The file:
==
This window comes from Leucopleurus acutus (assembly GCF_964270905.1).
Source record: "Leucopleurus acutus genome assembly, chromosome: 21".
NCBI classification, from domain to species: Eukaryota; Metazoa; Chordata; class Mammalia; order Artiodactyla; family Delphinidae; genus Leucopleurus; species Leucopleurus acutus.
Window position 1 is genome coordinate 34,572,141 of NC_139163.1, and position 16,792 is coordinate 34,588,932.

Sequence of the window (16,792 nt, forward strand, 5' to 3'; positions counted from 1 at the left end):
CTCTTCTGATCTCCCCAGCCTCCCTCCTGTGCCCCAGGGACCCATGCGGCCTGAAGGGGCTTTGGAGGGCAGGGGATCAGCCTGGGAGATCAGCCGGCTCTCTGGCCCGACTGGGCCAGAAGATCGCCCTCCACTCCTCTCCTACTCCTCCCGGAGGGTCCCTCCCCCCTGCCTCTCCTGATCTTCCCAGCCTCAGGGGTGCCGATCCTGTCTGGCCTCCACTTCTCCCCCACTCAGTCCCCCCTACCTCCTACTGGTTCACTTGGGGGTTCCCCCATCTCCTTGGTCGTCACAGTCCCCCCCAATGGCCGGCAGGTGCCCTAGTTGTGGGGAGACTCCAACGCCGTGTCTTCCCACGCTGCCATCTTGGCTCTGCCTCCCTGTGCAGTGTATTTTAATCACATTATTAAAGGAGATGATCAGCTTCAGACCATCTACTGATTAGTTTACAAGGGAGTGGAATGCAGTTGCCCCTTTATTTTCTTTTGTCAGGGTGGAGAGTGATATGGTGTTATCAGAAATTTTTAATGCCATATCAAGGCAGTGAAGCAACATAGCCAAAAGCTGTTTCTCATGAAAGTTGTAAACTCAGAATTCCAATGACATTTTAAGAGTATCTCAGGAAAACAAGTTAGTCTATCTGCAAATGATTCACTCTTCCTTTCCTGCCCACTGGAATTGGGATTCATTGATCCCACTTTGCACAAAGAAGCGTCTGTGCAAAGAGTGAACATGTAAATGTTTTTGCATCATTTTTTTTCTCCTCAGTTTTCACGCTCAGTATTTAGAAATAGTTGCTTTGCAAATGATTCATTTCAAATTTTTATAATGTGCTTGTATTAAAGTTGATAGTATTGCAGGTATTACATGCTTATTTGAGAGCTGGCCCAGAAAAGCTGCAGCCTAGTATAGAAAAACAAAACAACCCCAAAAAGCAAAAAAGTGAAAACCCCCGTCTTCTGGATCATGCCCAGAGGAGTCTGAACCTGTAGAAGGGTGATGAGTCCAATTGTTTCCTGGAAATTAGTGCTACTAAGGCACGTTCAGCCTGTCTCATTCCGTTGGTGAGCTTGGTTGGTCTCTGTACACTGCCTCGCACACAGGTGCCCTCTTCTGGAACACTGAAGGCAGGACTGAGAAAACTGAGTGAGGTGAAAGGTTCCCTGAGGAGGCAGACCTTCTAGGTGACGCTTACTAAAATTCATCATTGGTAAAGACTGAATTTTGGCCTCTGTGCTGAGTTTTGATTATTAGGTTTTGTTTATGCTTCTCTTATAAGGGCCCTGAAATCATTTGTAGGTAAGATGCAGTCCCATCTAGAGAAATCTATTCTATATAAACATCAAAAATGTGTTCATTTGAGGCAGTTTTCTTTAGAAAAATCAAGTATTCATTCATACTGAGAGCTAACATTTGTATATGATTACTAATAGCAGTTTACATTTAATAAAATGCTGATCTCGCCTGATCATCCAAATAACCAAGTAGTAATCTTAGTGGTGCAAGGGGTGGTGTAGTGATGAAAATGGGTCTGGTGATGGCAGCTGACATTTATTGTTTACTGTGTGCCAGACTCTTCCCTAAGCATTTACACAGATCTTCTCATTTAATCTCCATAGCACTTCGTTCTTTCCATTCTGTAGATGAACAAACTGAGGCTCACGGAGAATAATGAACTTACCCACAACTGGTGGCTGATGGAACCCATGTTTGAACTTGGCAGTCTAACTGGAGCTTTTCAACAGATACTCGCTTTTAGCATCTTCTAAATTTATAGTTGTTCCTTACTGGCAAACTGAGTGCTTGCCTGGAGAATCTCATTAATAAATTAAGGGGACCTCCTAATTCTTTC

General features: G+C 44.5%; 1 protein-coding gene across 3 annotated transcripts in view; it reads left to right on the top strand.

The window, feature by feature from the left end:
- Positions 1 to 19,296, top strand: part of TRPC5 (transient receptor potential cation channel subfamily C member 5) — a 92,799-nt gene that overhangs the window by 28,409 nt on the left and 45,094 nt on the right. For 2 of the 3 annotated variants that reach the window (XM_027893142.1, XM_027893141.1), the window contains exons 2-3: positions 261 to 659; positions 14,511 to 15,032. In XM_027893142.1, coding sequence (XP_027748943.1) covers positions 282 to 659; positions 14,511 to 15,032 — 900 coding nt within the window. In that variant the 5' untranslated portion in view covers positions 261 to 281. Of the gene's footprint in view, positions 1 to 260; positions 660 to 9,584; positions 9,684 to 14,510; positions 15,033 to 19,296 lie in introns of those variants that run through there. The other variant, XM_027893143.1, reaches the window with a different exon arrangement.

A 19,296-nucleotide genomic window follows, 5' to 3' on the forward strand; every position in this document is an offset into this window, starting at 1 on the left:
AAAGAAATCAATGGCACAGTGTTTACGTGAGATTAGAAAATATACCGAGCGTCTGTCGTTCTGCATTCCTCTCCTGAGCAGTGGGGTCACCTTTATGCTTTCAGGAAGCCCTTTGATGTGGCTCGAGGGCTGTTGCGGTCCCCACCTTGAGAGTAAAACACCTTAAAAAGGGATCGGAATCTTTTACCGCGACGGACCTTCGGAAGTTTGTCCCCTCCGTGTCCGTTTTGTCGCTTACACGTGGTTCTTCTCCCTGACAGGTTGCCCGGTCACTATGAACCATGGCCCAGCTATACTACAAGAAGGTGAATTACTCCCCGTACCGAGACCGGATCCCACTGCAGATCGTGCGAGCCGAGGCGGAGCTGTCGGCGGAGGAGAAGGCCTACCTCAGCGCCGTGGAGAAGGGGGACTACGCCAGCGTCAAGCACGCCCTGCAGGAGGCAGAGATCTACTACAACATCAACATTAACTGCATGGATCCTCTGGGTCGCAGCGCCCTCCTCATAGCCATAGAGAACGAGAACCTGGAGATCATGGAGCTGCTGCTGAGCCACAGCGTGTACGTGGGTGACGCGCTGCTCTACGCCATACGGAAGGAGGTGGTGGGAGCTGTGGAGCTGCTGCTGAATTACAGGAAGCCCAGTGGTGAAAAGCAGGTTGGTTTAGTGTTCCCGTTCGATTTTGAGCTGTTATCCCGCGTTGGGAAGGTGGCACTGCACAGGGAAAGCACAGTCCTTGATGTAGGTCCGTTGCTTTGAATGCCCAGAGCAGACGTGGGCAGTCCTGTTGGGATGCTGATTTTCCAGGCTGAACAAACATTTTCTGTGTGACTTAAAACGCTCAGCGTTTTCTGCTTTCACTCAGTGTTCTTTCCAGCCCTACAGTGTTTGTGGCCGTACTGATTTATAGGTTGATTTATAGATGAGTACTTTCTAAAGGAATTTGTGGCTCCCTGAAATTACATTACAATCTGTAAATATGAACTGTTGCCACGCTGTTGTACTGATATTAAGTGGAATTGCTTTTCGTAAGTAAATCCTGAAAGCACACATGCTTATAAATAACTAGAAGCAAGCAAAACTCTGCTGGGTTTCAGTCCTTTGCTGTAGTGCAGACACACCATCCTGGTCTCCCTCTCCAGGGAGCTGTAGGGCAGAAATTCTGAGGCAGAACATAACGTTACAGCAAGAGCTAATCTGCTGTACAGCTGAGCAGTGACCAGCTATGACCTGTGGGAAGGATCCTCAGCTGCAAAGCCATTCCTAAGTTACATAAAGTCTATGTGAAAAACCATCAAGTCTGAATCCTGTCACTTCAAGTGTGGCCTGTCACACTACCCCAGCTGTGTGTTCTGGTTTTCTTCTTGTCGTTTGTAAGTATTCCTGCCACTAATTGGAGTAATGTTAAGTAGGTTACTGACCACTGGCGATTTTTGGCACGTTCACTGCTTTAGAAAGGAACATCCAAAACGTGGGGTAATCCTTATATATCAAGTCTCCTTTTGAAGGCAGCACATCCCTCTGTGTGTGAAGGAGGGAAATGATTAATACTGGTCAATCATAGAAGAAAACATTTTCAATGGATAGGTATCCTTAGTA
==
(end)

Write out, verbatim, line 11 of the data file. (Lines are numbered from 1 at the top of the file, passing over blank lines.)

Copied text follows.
AAAGAAATCAATGGCACAGTGTTTACGTGAGATTAGAAAATATACCGAGCGTCTGTCGTTCTGCATTCCTCTCCTGAGCAGTGGGGTCACCTTTATGCTTTCAGGAAGCCCTTTGATGTGGCTCGAGGGCTGTTGCGGTCCCCACCTTGAGAGTAAAACACCTTAAAAAGGGATCGGAATCTTTTACCGCGACGGACCTTCGGAAGTTTGTCCCCTCCGTGTCCGTTTTGTCGCTTACACGTGGTTCTTCTCCCTGACAGGTTGCCCGGTCACTATGAACCATGGCCCAGCTATACTACAAGAAGGTGAATTACTCCCCGTACCGAGACCGGATCCCACTGCAGATCGTGCGAGCCGAGGCGGAGCTGTCGGCGGAGGAGAAGGCCTACCTCAGCGCCGTGGAGAAGGGGGACTACGCCAGCGTCAAGCACGCCCTGCAGGAGGCAGAGATCTACTACAACATCAACATTAACTGCATGGATCCTCTGGGTCGCAGCGCCCTCCTCATAGCCATAGAGAACGAGAACCTGGAGATCATGGAGCTGCTGCTGAGCCACAGCGTGTACGTGGGTGACGCGCTGCTCTACGCCATACGGAAGGAGGTGGTGGGAGCTGTGGAGCTGCTGCTGAATTACAGGAAGCCCAGTGGTGAAAAGCAGGTTGGTTTAGTGTTCCCGTTCGATTTTGAGCTGTTATCCCGCGTTGGGAAGGTGGCACTGCACAGGGAAAGCACAGTCCTTGATGTAGGTCCGTTGCTTTGAATGCCCAGAGCAGACGTGGGCAGTCCTGTTGGGATGCTGATTTTCCAGGCTGAACAAACATTTTCTGTGTGACTTAAAACGCTCAGCGTTTTCTGCTTTCACTCAGTGTTCTTTCCAGCCCTACAGTGTTTGTGGCCGTACTGATTTATAGGTTGATTTATAGATGAGTACTTTCTAAAGGAATTTGTGGCTCCCTGAAATTACATTACAATCTGTAAATATGAACTGTTGCCACGCTGTTGTACTGATATTAAGTGGAATTGCTTTTCGTAAGTAAATCCTGAAAGCACACATGCTTATAAATAACTAGAAGCAAGCAAAACTCTGCTGGGTTTCAGTCCTTTGCTGTAGTGCAGACACACCATCCTGGTCTCCCTCTCCAGGGAGCTGTAGGGCAGAAATTCTGAGGCAGAACATAACGTTACAGCAAGAGCTAATCTGCTGTACAGCTGAGCAGTGACCAGCTATGACCTGTGGGAAGGATCCTCAGCTGCAAAGCCATTCCTAAGTTACATAAAGTCTATGTGAAAAACCATCAAGTCTGAATCCTGTCACTTCAAGTGTGGCCTGTCACACTACCCCAGCTGTGTGTTCTGGTTTTCTTCTTGTCGTTTGTAAGTATTCCTGCCACTAATTGGAGTAATGTTAAGTAGGTTACTGACCACTGGCGATTTTTGGCACGTTCACTGCTTTAGAAAGGAACATCCAAAACGTGGGGTAATCCTTATATATCAAGTCTCCTTTTGAAGGCAGCACATCCCTCTGTGTGTGAAGGAGGGAAATGATTAATACTGGTCAATCATAGAAGAAAACATTTTCAATGGATAGGTATCCTTAGTA